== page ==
With The Devil’s Backbone off the list, I find that I have now watched every single feature film directed by Guillermo del Toro, with the exception of last year’s Crimson Peak which I skipped over due to its middling reviews. I don’t even consider him to be one of my favorite directors but he does have a talent for making films that can do well commercially and yet possess considerable artistic merit. The Devil’s Backbone makes for a good example of this: it’s a pretty standard ghost story without so much as an interesting twist in its favor, yet in del Toro’s hands it is elevated to the status of a classic due to the craftsmanship shown here and the director’s knack for visual storytelling.
Set during the tail end of the Spanish Civil War, the film shows us the point of a view of a young boy, Carlos. Unbeknownst to him, his father who fought on the side of the Republicans has died and he is brought to a small orphanage filled with other boys in similar straits. A huge un-exploded bomb dropped from a plane dominates the courtyard of the place and it is soon evident that a ghost haunts the halls. Though Carlos is initially bullied, he tries to fit in and eventually finds a place. Meanwhile the audience sees that each of the characters we see, from the headmistress who runs the place, the elderly doctor who serves as her assistant and the darkly handsome Jacinto who is the groundskeeper, have stories of their own going on.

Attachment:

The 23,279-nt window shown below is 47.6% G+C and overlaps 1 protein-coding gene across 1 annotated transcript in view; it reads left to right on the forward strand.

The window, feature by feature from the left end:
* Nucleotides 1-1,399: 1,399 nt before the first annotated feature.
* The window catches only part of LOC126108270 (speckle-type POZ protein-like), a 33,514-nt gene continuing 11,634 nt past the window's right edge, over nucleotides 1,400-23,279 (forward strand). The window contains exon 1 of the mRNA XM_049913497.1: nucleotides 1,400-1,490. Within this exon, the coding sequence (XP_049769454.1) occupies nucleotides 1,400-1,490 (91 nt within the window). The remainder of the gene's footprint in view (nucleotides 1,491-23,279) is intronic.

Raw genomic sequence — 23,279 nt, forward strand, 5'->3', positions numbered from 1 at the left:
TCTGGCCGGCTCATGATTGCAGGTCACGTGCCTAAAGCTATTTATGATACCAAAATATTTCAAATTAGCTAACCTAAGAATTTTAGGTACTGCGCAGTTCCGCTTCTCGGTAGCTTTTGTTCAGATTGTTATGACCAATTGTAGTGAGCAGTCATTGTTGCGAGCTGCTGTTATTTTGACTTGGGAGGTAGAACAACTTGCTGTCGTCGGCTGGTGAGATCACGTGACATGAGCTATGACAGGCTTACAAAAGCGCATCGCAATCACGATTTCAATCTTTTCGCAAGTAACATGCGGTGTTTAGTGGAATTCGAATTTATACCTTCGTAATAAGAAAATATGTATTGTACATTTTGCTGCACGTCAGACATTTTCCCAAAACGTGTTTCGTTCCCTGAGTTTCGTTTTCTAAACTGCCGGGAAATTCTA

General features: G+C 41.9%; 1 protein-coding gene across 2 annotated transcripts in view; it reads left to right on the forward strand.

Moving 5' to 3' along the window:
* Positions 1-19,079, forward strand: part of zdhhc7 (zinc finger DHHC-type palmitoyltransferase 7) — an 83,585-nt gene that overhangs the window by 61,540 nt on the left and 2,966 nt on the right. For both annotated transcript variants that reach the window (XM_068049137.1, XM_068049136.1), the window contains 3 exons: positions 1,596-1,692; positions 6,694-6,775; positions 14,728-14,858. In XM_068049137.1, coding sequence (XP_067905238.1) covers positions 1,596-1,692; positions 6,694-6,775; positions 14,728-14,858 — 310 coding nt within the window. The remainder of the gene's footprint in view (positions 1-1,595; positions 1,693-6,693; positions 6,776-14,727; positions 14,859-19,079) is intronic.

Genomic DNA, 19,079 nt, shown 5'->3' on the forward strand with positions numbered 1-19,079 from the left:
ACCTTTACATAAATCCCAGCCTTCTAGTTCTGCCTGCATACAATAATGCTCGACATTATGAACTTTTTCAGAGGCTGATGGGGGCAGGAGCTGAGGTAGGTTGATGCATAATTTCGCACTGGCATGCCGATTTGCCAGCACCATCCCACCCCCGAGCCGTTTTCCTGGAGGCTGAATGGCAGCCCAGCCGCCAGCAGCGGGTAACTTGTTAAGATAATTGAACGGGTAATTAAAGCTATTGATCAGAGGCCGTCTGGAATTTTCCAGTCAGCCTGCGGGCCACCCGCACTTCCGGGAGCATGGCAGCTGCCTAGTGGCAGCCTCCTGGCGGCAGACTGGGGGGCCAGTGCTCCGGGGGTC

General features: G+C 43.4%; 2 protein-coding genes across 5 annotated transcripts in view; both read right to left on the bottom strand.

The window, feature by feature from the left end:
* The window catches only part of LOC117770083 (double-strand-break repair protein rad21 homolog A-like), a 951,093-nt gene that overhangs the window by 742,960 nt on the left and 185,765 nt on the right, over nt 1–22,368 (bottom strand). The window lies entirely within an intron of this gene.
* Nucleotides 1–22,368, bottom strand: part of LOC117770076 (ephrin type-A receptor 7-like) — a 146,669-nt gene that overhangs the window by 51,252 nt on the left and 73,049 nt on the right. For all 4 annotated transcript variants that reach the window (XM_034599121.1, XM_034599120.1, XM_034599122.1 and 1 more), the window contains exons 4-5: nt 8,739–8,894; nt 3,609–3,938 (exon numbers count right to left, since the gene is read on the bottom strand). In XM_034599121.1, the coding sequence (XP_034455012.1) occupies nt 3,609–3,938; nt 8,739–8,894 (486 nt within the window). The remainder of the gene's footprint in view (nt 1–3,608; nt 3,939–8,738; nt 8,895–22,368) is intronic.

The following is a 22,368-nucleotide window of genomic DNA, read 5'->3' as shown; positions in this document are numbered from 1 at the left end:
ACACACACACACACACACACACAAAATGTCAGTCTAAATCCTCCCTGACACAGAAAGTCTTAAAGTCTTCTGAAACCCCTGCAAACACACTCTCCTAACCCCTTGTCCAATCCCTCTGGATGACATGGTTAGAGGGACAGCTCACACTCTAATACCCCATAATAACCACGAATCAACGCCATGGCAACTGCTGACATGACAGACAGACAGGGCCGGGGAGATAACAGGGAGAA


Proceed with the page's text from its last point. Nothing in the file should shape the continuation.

Del Toro evokes the proper mood and atmosphere as only a true master can. Stains streak the walls of the orphanage like tears dripping down a face, the discolored pool of water in the cellar is a grim reminder of the jars of fetuses marinating in rum that the doctor keeps in his office, the cracked and pitted bomb stands in the courtyard like a Sword of Damocles even as the children regard it as a living thing with a ticking heart. The camerawork is superb as well. One of my favorite scenes is when the doctor, played by one of Del Toro’s favorite actors, Federico Luppi, dresses for work in the morning while reciting a poem while on the other side of the wall the headmistress silently smiles and appreciates the effort. Even the casting is great. A newcomer, Fernando Tielve, plays Carlos. His small frame reinforces the sense that he is but a child, yet there is something about his face that conveys how he is intelligent and has empathy well beyond his years.
Though the film isn’t about the Spanish Civil War, the setting both grounds it in a definite time and place while simultaneously giving it a measure of romanticism. I love the sense that all of the characters have lives of their own, with believable motivations and complex histories. There are no throwaway characters and even seemingly minor characters have their chance to shine. Del Toro apparently considers this to be his most personal film and you can certainly see how important this period is to him as his most celebrated film, Pan’s Labyrinth, is set amidst the same backdrop.
As with so many horror films the buildup is more enjoyable than the denouement and the moment when we learn the true story of what happened at the orphanage is also the point when it starts losing its luster. Fortunately Del Toro is smart enough to save this for the climax of the film and the ending while not being terribly novel is at least very satisfying. The more cerebral part of me feels like critiquing that not everything turns out to be relevant in the end and they never even explain what the mysterious pool of water in the basement is for. But then I remember the fantastic visuals, how finely tuned the atmosphere is and how creepy it all feels and I’m willing to forgive all of that.